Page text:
Author(s): Mackiewicz Seghete KL, Cservenka A, Herting MM, Nagel BJ
Abstract Share this page
Abstract BACKGROUND: Altered behavioral performance and brain activation during spatial working memory (SWM) tasks have been demonstrated in individuals with an alcohol use disorder (AUD). It is possible that alterations in processing during SWM may be present prior to initiation of heavy alcohol use in adolescents with a family history of AUDs (family history positive [FHP]) and therefore represent a premorbid neural phenotype that could increase risk for developing an AUD. The goal of our study was to investigate group differences in brain activation during a SWM task between FHP adolescents and adolescents with no family history of AUDs (family history negative [FHN]), as well as examine the relationship between brain activation and individual differences in family history density (FHD) of AUDs. METHODS: Eighteen FHP and 16 gender and age-matched FHN participants completed a SWM and vigilance task while undergoing a functional magnetic resonance imaging (fMRI) scan. RESULTS: There were no group differences in task performance. The FHN group demonstrated expected greater activation during the SWM than vigilance condition in the right middle frontal gyrus and dorsolateral prefrontal cortex, whereas the FHP group demonstrated comparable brain activation for both the more demanding and simple task conditions. Additionally, FHD was associated with greater activation of the right superior parietal cortex and less activation of the right cerebellum during the SWM task, but not during the vigilance task. CONCLUSIONS: Results suggest FHP adolescents demonstrate alterations in activation of prefrontal regions that are related more generally to the maintenance of top-down cognitive control and alterations in parietal and cerebellar regions that are specific to SWM. Alterations in top-down cognitive control may be a general risk factor for FHP adolescents, whereas SWM-specific alterations are seen as a function of family history loading. Copyright © 2012 by the Research Society on Alcoholism.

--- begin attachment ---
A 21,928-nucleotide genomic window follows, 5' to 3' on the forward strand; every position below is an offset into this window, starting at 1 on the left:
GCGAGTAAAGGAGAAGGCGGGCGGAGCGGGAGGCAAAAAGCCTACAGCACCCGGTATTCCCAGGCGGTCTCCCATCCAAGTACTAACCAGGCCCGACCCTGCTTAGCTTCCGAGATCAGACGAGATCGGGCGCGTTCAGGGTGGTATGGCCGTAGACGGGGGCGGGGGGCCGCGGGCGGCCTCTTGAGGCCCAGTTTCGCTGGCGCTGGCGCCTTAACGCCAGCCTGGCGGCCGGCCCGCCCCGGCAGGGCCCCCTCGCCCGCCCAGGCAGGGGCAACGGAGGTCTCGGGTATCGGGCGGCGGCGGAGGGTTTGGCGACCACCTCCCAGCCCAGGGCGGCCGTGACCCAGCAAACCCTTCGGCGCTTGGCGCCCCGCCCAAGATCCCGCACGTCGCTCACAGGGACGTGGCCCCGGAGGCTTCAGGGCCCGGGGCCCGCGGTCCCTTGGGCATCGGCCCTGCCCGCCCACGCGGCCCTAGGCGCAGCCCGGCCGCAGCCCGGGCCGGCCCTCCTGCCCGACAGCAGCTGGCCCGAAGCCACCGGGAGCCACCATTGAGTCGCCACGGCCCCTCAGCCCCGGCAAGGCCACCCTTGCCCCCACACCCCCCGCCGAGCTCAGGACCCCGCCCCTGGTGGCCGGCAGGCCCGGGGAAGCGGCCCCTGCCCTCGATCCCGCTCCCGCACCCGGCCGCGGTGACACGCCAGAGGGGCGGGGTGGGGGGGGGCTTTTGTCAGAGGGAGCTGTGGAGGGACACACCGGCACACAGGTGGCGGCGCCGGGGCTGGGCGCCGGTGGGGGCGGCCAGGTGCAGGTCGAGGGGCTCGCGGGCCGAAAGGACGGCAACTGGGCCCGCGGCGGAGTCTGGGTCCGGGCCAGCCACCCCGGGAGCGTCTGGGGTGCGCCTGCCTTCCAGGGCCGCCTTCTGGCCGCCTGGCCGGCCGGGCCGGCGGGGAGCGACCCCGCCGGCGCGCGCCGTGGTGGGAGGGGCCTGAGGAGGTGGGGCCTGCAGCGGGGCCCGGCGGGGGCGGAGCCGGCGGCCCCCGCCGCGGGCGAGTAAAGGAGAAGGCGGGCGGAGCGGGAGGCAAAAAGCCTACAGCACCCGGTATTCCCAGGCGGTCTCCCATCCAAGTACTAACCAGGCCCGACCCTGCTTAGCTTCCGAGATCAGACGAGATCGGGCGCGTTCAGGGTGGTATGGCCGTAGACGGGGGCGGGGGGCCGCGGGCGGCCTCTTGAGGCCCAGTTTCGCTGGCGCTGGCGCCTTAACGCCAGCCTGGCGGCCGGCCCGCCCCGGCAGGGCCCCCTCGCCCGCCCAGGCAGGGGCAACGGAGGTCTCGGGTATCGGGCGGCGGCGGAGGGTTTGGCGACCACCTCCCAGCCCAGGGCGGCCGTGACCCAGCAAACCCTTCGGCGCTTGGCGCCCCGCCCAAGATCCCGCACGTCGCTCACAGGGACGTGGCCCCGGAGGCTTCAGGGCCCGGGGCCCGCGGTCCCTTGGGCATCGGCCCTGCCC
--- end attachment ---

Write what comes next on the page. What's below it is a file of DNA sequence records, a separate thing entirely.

This article was published in Alcohol Clin Exp Res
and referenced in Journal of Antivirals & Antiretrovirals